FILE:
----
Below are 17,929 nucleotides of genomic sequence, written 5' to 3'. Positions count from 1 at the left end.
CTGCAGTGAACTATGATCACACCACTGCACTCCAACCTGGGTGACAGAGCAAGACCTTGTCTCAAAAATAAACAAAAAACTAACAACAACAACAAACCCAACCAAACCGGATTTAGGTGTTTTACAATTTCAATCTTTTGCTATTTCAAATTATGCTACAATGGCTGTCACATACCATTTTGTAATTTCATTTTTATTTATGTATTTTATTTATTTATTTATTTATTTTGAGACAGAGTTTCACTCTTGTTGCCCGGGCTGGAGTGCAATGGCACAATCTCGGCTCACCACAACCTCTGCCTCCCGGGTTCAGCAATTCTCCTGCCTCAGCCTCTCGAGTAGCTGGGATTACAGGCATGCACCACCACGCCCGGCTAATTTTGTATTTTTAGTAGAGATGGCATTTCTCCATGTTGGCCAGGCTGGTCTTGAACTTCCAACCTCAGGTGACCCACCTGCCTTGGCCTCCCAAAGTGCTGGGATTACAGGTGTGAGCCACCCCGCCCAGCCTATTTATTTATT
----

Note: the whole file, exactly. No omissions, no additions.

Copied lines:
Below are 17,929 nucleotides of genomic sequence, written 5' to 3'. Positions count from 1 at the left end.
CTGCAGTGAACTATGATCACACCACTGCACTCCAACCTGGGTGACAGAGCAAGACCTTGTCTCAAAAATAAACAAAAAACTAACAACAACAACAAACCCAACCAAACCGGATTTAGGTGTTTTACAATTTCAATCTTTTGCTATTTCAAATTATGCTACAATGGCTGTCACATACCATTTTGTAATTTCATTTTTATTTATGTATTTTATTTATTTATTTATTTATTTTGAGACAGAGTTTCACTCTTGTTGCCCGGGCTGGAGTGCAATGGCACAATCTCGGCTCACCACAACCTCTGCCTCCCGGGTTCAGCAATTCTCCTGCCTCAGCCTCTCGAGTAGCTGGGATTACAGGCATGCACCACCACGCCCGGCTAATTTTGTATTTTTAGTAGAGATGGCATTTCTCCATGTTGGCCAGGCTGGTCTTGAACTTCCAACCTCAGGTGACCCACCTGCCTTGGCCTCCCAAAGTGCTGGGATTACAGGTGTGAGCCACCCCGCCCAGCCTATTTATTTATT